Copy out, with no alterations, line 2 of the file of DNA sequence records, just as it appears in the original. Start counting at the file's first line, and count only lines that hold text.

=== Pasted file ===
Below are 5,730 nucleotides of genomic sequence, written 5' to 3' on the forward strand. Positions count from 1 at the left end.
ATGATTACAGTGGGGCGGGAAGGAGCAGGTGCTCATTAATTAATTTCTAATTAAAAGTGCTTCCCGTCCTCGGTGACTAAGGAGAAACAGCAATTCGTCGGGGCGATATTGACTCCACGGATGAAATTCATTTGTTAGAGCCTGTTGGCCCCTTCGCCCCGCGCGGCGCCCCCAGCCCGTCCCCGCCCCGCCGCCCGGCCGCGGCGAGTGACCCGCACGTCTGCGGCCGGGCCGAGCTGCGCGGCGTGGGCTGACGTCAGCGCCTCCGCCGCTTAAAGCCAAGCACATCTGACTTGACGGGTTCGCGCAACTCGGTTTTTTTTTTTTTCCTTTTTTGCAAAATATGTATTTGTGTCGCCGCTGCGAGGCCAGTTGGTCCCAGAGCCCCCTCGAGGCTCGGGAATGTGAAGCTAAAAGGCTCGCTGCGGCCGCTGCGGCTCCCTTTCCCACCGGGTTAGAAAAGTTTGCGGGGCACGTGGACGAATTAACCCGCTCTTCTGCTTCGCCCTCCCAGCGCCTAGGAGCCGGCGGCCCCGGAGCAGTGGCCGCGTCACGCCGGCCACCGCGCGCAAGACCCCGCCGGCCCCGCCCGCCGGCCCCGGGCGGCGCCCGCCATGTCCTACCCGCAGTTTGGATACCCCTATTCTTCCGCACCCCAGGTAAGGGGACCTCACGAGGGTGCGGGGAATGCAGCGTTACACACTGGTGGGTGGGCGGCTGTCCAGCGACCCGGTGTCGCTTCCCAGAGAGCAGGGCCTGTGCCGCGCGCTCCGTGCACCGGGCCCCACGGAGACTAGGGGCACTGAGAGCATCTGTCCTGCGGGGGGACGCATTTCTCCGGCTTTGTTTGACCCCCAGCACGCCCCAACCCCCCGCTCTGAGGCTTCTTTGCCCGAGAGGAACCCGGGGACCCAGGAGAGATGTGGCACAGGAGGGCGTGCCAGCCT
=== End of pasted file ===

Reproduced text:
ATGATTACAGTGGGGCGGGAAGGAGCAGGTGCTCATTAATTAATTTCTAATTAAAAGTGCTTCCCGTCCTCGGTGACTAAGGAGAAACAGCAATTCGTCGGGGCGATATTGACTCCACGGATGAAATTCATTTGTTAGAGCCTGTTGGCCCCTTCGCCCCGCGCGGCGCCCCCAGCCCGTCCCCGCCCCGCCGCCCGGCCGCGGCGAGTGACCCGCACGTCTGCGGCCGGGCCGAGCTGCGCGGCGTGGGCTGACGTCAGCGCCTCCGCCGCTTAAAGCCAAGCACATCTGACTTGACGGGTTCGCGCAACTCGGTTTTTTTTTTTTTCCTTTTTTGCAAAATATGTATTTGTGTCGCCGCTGCGAGGCCAGTTGGTCCCAGAGCCCCCTCGAGGCTCGGGAATGTGAAGCTAAAAGGCTCGCTGCGGCCGCTGCGGCTCCCTTTCCCACCGGGTTAGAAAAGTTTGCGGGGCACGTGGACGAATTAACCCGCTCTTCTGCTTCGCCCTCCCAGCGCCTAGGAGCCGGCGGCCCCGGAGCAGTGGCCGCGTCACGCCGGCCACCGCGCGCAAGACCCCGCCGGCCCCGCCCGCCGGCCCCGGGCGGCGCCCGCCATGTCCTACCCGCAGTTTGGATACCCCTATTCTTCCGCACCCCAGGTAAGGGGACCTCACGAGGGTGCGGGGAATGCAGCGTTACACACTGGTGGGTGGGCGGCTGTCCAGCGACCCGGTGTCGCTTCCCAGAGAGCAGGGCCTGTGCCGCGCGCTCCGTGCACCGGGCCCCACGGAGACTAGGGGCACTGAGAGCATCTGTCCTGCGGGGGGACGCATTTCTCCGGCTTTGTTTGACCCCCAGCACGCCCCAACCCCCCGCTCTGAGGCTTCTTTGCCCGAGAGGAACCCGGGGACCCAGGAGAGATGTGGCACAGGAGGGCGTGCCAGCCT